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Original Research ARTICLE

Front. Plant Sci., 14 October 2015 | https://doi.org/10.3389/fpls.2015.00868

Role of Trichoderma harzianum in mitigating NaCl stress in Indian mustard (Brassica juncea L) through antioxidative defense system

Parvaiz Ahmad1*, Abeer Hashem2,3, Elsayed Fathi Abd-Allah4, A. A. Alqarawi4, Riffat John5, Dilfuza Egamberdieva6 and Salih Gucel7*
  • 1Department of Botany, Sri Pratap College, Srinagar, India
  • 2Department of Botany and Microbiology, Faculty of Science, King Saud University, Riyadh, Saudi Arabia
  • 3Mycology and Plant Disease Survey Department, Plant Pathology Research Institute, Agriculture Research Center, Giza, Egypt
  • 4Department of Plant Production, Faculty of Food and Agricultural Sciences, King Saud University, Riyadh, Saudi Arabia
  • 5Department of Botany, University of Kashmir, Srinagar, India
  • 6Institute for Landscape Biogeochemistry, Leibniz Centre for Agricultural Landscape Research, Müncheberg, Germany
  • 7Centre for Environmental Research, Near East University, Nicosia, Cyprus

Salinity stress affected crop production of more than 20% of irrigated land globally. In the present study the effect of different concentrations of NaCl (0, 100, and 200 mM) on growth, physio-biochemical attributes, antioxidant enzymes, oil content, etc. in Brassica juncea and the protective role of Trichoderma harzianum (TH) was investigated. Salinity stress deteriorates growth, physio-biochemical attributes, that ultimately leads to decreased biomass yield in mustard seedlings. Higher concentration of NaCl (200 mM) decreased the plant height by 33.7%, root length by 29.7% and plant dry weight (DW) by 34.5%. On the other hand, supplementation of TH to NaCl treated mustard seedlings showed elevation by 13.8, 11.8, and 16.7% in shoot, root length and plant DW respectively as compared to plants treated with NaCl (200 mM) alone. Oil content was drastically affected by NaCl treatment; however, TH added plants showed enhanced oil percentage from 19.4 to 23.4% in the present study. NaCl also degenerate the pigment content and the maximum drop of 52.0% was recorded in Chl. ‘a’. Enhanced pigment content was observed by the application of TH to NaCl treated plants. Proline content showed increase by NaCl stress and maximum accumulation of 59.12% was recorded at 200 mM NaCl. Further enhancement to 70.37% in proline content was recorded by supplementation of TH. NaCl stress (200 mM) affirms the increase in H2O2 by 69.5% and MDA by 36.5%, but reduction in the accumulation is recorded by addition of TH to mustard seedlings. 200 mM NaCl elevated SOD, POD, APX, GR, GST, GPX, GSH, and GSSG in the present study. Further enhancement was observed by the application of TH to the NaCl fed seedlings. NaCl stress suppresses the uptake of important elements in both roots and shoots, however, addition of TH restored the elemental uptake in the present study. Mustard seedlings treated with NaCl and TH showed restricted Na uptake as compared to seedlings treated with NaCl alone. In conclusion, TH proved to be very beneficial in imparting resistance to the mustard plants against NaCl stress through improved uptake of essential elements, modulation of osmolytes and antioxidants.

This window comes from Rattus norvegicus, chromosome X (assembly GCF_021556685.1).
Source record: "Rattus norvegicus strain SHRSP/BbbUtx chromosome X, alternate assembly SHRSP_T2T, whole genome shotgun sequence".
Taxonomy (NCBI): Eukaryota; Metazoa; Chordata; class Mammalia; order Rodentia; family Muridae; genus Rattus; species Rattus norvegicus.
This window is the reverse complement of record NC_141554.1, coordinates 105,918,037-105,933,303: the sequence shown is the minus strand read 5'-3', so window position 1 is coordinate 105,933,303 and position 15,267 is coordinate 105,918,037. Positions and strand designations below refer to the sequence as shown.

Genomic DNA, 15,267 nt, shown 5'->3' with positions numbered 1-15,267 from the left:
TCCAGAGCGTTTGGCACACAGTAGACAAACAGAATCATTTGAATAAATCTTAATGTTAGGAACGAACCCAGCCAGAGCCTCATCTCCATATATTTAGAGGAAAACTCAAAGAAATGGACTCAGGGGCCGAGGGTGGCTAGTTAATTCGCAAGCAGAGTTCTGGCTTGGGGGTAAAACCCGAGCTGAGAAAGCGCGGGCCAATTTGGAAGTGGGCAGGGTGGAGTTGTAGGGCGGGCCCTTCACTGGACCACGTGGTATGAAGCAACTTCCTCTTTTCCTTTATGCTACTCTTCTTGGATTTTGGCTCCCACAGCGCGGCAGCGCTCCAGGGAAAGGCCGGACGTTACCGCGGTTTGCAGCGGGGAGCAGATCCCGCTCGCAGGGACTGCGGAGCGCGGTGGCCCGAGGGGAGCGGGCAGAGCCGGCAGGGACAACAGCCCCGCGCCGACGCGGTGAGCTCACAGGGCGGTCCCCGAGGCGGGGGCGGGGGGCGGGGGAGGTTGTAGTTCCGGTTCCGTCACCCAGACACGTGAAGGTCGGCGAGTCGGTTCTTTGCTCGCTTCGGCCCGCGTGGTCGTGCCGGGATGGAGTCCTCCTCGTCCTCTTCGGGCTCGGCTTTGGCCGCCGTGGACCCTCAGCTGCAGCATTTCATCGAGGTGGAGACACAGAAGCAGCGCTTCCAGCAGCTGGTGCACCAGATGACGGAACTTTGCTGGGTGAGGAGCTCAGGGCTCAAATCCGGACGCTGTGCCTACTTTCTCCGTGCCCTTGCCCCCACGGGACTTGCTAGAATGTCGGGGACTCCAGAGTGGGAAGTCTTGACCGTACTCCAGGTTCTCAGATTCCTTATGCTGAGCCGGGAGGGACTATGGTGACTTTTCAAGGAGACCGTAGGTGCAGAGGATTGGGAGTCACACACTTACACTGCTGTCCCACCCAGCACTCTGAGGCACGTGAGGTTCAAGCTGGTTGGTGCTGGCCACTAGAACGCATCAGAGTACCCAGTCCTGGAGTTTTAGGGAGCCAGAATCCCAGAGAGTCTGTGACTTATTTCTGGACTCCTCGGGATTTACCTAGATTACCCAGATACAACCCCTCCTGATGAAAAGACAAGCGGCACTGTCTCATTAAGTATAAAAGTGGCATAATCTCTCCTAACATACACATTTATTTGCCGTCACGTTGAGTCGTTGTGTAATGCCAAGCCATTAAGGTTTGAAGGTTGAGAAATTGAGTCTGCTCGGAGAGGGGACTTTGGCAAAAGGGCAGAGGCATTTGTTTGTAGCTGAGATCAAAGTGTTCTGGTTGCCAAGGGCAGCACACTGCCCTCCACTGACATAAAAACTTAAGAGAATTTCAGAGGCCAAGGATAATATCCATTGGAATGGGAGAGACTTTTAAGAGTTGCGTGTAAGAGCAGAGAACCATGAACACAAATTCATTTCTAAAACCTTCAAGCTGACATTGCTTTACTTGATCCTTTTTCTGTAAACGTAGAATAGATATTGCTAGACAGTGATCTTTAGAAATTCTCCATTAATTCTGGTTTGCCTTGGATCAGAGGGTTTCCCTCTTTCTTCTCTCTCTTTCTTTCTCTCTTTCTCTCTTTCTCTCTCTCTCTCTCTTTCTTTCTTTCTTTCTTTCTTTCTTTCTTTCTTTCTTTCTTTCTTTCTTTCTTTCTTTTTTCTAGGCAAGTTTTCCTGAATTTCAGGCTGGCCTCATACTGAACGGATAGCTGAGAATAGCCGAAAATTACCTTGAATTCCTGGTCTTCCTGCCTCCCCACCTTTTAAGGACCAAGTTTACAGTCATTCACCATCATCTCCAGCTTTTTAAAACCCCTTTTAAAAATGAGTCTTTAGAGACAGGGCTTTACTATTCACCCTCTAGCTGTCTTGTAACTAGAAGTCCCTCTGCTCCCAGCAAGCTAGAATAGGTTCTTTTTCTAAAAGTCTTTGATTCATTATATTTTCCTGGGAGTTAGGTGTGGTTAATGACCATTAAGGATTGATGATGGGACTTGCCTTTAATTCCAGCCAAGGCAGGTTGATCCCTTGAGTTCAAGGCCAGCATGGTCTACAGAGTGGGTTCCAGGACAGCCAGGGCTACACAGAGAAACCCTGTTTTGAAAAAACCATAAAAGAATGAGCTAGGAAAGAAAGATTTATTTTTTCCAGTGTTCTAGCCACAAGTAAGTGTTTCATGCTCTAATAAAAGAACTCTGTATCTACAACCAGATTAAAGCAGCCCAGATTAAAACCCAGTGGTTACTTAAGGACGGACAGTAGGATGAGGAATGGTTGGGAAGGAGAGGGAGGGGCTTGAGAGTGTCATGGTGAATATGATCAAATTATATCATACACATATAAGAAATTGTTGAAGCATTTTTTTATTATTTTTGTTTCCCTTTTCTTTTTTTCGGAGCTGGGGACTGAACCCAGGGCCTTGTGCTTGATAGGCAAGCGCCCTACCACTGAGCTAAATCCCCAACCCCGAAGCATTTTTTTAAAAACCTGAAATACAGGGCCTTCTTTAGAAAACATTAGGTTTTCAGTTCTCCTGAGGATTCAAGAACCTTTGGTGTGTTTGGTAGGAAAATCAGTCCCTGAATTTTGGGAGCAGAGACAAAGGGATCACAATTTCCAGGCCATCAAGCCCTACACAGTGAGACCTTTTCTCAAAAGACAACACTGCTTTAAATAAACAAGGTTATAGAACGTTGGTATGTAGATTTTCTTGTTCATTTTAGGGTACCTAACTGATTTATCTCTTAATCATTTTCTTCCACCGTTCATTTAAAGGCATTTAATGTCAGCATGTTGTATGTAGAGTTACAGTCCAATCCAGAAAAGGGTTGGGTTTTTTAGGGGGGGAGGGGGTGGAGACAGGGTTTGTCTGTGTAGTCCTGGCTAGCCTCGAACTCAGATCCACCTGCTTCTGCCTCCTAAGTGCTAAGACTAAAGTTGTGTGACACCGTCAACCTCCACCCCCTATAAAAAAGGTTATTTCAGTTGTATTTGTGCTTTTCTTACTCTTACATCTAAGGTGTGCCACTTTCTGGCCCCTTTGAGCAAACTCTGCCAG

Introduction

The farming land is declining gradually and the main reasons are, intensive use of agricultural practices, urbanization, biotic and abiotic stress etc. Among abiotic stresses the salinity problem is increasing at an alarming rate throughout the world. Salinity is responsible for the loss of crop production worth billions of dollars every year. It has been reported that about 7% of the total land on earth and 20% of the total arable area are affected by high salt content (Munns and Tester, 2008; Cabot et al., 2014). Salinity stress induces osmotic and ionic stress that leads to retarded growth in terms of both shoot and root length, fresh and dry weight (DW), reduced pigment content and hampers uptake of mineral elements (Ahmad et al., 2012, 2014). Sodium accumulation disturbs all physiological and biochemical processes including photosynthesis, respiration, membrane functions etc. The chlorophyll content dwindles with the increase in NaCl stress in chickpea (Rasool et al., 2013) and faba bean (Hashem et al., 2014). Accumulation of Na+ in the soil decreases the porosity, soil aeration and water conductance (Porcel et al., 2012). Mineral uptake by the plants is drastically hampered by the NaCl stress (Porcel et al., 2012), which directly affect growth biomass and yield of the plant. A prolonged salinity stress is responsible for secondary stress, i.e.; oxidative stress that generates reactive oxygen species (ROS) deleterious to biomolecules like, proteins, nucleic acids (DNA/RNA), membrane lipids etc. (Ahmad et al., 2010a,b; Ahmad, 2013). Plant cells generate ROS even under normal conditions but they are balanced by the scavenging system of the cell. When generation of ROS exceeds its quenching capacity, oxidative stress appears. Polyunsaturated fatty acids (PUFA) are more vulnerable to ROS attack and this leads to lipid peroxidation (Sánchez-Rodríguez et al., 2010). However, plants have protective mechanisms like enzymatic and non-enzymatic antioxidants against these ROSs. The enzymatic antioxidants are superoxide dismutase (SOD), ascorbate peroxidase (APX), catalase (CAT), glutathione reductase (GR) and non-enzymatic are ascorbic acid (ASA), glutathione (GSH) (Mittler, 2002; Ahmad and Sharma, 2008, 2010).